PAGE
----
Realistically, there are at least thirty more films in this year’s HKIFF lineup (3/17 – 4/2) that you should not miss. But like a kid in a toy store (or app store for the children of the 21st century), it is easy to get lost in this sea of cinematic wonder that ranges from recent Berlinale entries (Hong Sang-soo’s Nobody’s Daughter Haewon) to repertory cinema (Golden Harvest classics, including Bruce Lee’s four complete films). Okay, enough with the parentheses. There are not many chances to see a James Broughton retrospective with the experimental filmmaking pioneer in attendance. Aside from that, here are my ten picks of the festival:
Leviathan (dir. Lucien Castaing-Taylor and Véréna Paravel / USA, UK, France)
Following the hypnotic documentary Sweetgrass, Lucien Castaing-Taylor came down from the mountains of Montana and ventured into the world of commercial fishing off the New England coast with his co-director Véréna Paravel (Foreign Parts). Marred by technical difficulties as soon as they set sail in the ferocious sea, the filmmakers opted to strap tiny GoPro cameras on the fishermen and their bodies, in addition to throwing (and retrieving) a few into the water. The resulting images and sounds are spellbinding. While their previous projects have quietly built up a reputation, perhaps Leviathan is the definitive film that lives up to the name of Harvard’s Sensory Ethnography Lab, where the duo and their colleagues have combined the fields of visual arts and anthropology.
Closed Curtain (dir. Jafar Panahi and Kambuzia Partovi / Iran)
Jafar Panahi, one of revered Iranian filmmakers in world cinema, has been confined to house arrest and barred from filmmaking since Iran’s ill-fated Green Revolution in 2010. But the confines of four walls did not stop the defiantly resourceful Panahi from shooting a day-in-the-life documentary This Is Not a Film inside his apartment with Mojtaba Mirtahmasb. As brilliant as the Cannes-premiering film is, Panahi’s future remained grim—how many movies can one expect to shoot in a living room? Panahi surprised the world with Closed Curtain, which won Best Screenplay at Berlinale less than two months ago. The HKIFF closing film started off as a fictional story about a filmmaker and his dog in a beach house but Panahi pushes the narrative form once again because when an artist is being restricted, he/she is bound to break free by means of creativity.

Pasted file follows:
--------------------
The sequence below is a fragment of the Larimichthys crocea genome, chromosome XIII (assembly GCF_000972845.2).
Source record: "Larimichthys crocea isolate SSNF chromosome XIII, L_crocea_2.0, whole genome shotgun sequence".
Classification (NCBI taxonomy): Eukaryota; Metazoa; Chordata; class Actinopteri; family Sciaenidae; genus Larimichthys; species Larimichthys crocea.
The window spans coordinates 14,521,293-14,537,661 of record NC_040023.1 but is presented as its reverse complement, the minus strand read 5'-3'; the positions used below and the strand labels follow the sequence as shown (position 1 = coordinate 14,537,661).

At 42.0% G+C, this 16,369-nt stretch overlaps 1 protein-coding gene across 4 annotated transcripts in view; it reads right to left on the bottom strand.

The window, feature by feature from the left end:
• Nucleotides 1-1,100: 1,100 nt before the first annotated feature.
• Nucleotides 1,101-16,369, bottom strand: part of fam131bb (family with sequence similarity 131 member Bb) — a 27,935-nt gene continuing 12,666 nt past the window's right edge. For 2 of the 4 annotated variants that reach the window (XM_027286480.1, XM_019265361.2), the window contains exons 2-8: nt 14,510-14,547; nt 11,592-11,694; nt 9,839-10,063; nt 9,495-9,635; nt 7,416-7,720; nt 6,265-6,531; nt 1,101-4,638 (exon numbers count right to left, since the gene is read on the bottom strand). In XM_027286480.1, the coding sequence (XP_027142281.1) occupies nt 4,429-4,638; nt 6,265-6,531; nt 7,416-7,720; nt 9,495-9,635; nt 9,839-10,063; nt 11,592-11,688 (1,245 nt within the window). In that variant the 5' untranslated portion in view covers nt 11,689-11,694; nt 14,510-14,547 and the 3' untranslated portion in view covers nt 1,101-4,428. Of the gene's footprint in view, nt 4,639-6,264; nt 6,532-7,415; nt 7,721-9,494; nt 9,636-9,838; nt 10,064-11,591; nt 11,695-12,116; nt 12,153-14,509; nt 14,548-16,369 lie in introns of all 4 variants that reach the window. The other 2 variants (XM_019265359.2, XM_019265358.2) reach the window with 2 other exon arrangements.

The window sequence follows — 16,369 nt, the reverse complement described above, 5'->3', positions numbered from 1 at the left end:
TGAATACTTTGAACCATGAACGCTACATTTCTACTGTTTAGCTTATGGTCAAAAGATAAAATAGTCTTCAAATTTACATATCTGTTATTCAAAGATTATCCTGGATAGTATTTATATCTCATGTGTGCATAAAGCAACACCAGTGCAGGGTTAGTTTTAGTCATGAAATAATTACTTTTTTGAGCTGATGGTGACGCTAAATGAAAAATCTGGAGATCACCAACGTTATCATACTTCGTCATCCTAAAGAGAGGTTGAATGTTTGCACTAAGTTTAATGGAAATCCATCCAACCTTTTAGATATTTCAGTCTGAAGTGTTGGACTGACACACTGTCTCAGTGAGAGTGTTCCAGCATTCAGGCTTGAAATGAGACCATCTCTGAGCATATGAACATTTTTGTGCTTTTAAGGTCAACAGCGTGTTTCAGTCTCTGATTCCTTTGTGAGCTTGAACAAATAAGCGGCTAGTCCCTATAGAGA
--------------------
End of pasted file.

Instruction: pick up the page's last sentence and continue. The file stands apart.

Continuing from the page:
Night Across the Street (dir. Raúl Ruiz / Chile)
After spending most of his career abroad in Europe, the great Chilean filmmaker Raúl Ruiz returned to his homeland for one last film before he succumbed to illness at the age of 70. Cancer did not stop the determined auteur, whose previous film Mysteries of Lisbon had garnered him unprecedented attention, from finishing his final film. The press notes written by him and his producer (which can be read here) are essential reading material before viewing. Also in HKIFF’s lineup: Lines of Wellington, Ruiz’s would-be next project directed by his widow Valeria Sarmiento.
Three Sisters (dir. Wang Bing / Hong Kong, France)
Documentarian Wang Bing observes the lives of three peasant children in rural China with an unsentimental eye. During the festival, the Chinese filmmaker is also in town at the Hong Kong – Asia Film Financing Forum (HAF), seeking funding for his next project, Love and Hate—a dramatic feature inspired by the events and people he met during the production of Three Sisters.
Something in the Air (dir. Olivier Assayas / France)